Request for report and records

Dr U received a request from a law firm for a report and copies of the clinical records for a patient who was Dr U’s client. The request was accompanied by the proper signed authority from the patient.

The practitioner failed to provide a report and a copy of the patient’s clinical records. State-based health records legislation endorses a patient’s right to their healthcare information by requiring practitioners to comply with the request for a copy of the patient’s records.

A Performance and Professional Standards Panel hearing found that the practitioner behaved in a way that constitutes unsatisfactory professional performance in that their knowledge, skill or judgment possessed is below the standard reasonably expected of a health practitioner of an equivalent level of training or experience (section 5 of the National Law). Dr U was required to undertake further education on matters relating to professional conduct and the management of clinical records.

The lessons to be learned from this case are that practitioners have a responsibility to:

  • comply with a lawful request for a copy of a patient’s health records 
  • promptly provide copies of clinical records when requested by a patient, and 
  • comply with any relevant state or territory legislation that applies to chiropractors, particularly health records legislation.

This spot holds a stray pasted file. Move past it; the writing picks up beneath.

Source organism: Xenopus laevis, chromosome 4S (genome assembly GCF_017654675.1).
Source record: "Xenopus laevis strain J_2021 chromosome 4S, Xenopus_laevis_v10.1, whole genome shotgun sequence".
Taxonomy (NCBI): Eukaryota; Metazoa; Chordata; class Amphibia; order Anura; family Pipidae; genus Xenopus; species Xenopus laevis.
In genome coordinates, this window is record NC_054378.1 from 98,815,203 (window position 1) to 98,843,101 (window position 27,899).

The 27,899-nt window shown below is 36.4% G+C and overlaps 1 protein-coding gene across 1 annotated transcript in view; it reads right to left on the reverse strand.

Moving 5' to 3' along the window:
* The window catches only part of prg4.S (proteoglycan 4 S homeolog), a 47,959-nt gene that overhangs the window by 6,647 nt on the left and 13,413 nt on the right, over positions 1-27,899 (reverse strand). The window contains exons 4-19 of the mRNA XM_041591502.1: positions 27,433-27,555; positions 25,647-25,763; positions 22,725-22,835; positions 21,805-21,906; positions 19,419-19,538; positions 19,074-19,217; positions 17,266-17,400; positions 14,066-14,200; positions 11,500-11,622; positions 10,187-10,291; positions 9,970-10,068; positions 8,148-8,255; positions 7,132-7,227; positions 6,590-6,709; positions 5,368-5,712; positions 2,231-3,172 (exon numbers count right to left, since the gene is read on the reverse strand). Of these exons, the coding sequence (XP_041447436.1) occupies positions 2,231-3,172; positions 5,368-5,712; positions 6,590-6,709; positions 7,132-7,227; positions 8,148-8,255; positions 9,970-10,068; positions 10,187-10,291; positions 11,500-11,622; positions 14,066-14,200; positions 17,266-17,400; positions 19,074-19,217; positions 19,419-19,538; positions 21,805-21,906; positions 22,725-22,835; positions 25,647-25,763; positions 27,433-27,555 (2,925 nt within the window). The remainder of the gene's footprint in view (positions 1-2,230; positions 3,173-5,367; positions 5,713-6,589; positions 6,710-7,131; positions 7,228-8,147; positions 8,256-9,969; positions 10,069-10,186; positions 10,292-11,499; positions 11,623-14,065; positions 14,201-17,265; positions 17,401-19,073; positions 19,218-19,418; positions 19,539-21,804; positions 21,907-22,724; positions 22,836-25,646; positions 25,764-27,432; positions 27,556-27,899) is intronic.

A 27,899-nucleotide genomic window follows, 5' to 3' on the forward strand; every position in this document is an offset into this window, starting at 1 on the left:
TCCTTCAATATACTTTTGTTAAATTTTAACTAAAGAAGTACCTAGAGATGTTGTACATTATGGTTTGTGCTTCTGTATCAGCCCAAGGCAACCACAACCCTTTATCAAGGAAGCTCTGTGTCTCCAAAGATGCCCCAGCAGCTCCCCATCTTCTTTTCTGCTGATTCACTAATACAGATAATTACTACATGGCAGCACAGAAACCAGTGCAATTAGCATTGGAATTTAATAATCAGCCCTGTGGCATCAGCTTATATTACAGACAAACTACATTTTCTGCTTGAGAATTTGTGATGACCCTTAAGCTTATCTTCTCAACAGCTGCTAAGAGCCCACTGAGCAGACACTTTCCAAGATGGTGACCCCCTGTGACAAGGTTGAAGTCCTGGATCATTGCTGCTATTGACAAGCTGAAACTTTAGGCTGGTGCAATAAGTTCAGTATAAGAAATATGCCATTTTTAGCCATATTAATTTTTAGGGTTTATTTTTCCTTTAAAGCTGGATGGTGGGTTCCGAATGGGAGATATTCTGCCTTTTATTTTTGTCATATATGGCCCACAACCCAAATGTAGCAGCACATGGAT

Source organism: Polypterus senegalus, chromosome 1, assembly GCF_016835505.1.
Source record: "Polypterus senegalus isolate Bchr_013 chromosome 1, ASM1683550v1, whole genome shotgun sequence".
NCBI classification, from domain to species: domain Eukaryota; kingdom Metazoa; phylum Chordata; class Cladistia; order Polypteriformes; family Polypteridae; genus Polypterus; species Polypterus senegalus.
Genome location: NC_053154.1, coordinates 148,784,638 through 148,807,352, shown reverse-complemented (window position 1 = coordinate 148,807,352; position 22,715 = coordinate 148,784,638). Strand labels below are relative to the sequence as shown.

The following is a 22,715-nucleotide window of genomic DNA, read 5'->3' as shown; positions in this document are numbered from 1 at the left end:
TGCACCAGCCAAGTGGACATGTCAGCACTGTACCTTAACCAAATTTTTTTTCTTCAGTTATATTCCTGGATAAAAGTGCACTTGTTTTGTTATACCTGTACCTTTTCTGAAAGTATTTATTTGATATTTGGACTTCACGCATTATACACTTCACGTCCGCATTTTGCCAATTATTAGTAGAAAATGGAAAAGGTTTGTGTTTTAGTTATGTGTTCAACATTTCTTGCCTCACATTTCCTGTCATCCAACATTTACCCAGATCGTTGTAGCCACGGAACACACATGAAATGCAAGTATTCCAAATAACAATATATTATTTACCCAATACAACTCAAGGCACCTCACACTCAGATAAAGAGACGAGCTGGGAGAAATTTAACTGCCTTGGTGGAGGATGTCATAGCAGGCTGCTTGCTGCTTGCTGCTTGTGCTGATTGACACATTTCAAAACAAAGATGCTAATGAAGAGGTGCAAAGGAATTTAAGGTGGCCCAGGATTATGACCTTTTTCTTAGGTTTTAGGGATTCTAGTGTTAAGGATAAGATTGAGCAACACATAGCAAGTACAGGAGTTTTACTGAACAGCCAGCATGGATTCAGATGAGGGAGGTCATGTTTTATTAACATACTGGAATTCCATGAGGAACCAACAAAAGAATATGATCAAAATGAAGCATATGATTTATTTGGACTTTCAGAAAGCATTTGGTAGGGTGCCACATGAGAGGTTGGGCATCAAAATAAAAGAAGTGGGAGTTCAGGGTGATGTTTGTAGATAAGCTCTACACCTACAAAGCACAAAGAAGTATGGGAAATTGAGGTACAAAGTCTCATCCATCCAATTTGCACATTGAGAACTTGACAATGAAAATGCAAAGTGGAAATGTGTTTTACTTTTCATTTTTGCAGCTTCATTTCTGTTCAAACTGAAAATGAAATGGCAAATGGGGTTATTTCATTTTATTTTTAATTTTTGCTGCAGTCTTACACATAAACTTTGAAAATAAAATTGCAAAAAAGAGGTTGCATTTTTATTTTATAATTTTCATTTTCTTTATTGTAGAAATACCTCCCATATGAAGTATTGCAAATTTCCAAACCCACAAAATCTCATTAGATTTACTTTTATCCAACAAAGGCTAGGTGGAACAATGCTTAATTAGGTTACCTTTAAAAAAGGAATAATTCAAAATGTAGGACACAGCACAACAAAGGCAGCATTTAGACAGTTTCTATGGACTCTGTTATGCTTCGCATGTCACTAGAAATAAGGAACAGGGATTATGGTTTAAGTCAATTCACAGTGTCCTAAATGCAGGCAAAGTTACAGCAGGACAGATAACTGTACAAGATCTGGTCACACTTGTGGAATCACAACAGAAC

Maintaining adequate clinical records

Dr V was referred to the National Board by a state government workers compensation third-party payer. Dr V was alleged to have:

  • failed to keep accurate clinical records 
  • kept inadequate clinical records of services performed, and 
  • provided treatment that is not in line with that payer’s workers compensation clinical framework for the delivery of health services.

The practitioner admitted to engaging in unprofessional conduct and agreed to complete a program of further education on matters relating to health records and billing practices.

Dr W was referred to the National Board by a different government third-party payer (transport accident agency). The agency alleged that Dr W’s clinical records for several patients contained minimal information and did not adequately demonstrate:

  • worker history, examination and treatment 
  • a treatment plan/goals/revision of goals 
  • objective and subjective reassessment against treatment goals 
  • evidence of functional progression, or 
  • informed consent.

The practitioner admitted to engaging in unprofessional conduct and agreed to complete a program of further education on matters relating to health records.

The lessons to be learned from these cases are that practitioners have a responsibility to:

  • maintain accurate and adequate clinical records (the National Board’s Guidelines for clinical record-keeping can be found under the Codes and guidelines tab on the website)
  • provide care within a third party payer framework that meets the requirements of that framework, and 
  • keep clinical records that show a patient’s subjective and objective presentation, care provided and response to treatment/care.

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Registration matters: case studies

The Registration, Notification and Compliance Committee of the National Board meets monthly and considers matters relating to the registration of chiropractors. To assist all practitioners to comply with the registration requirements of the National Law, the National Board will provide examples and case summaries from time to time to highlight certain issues.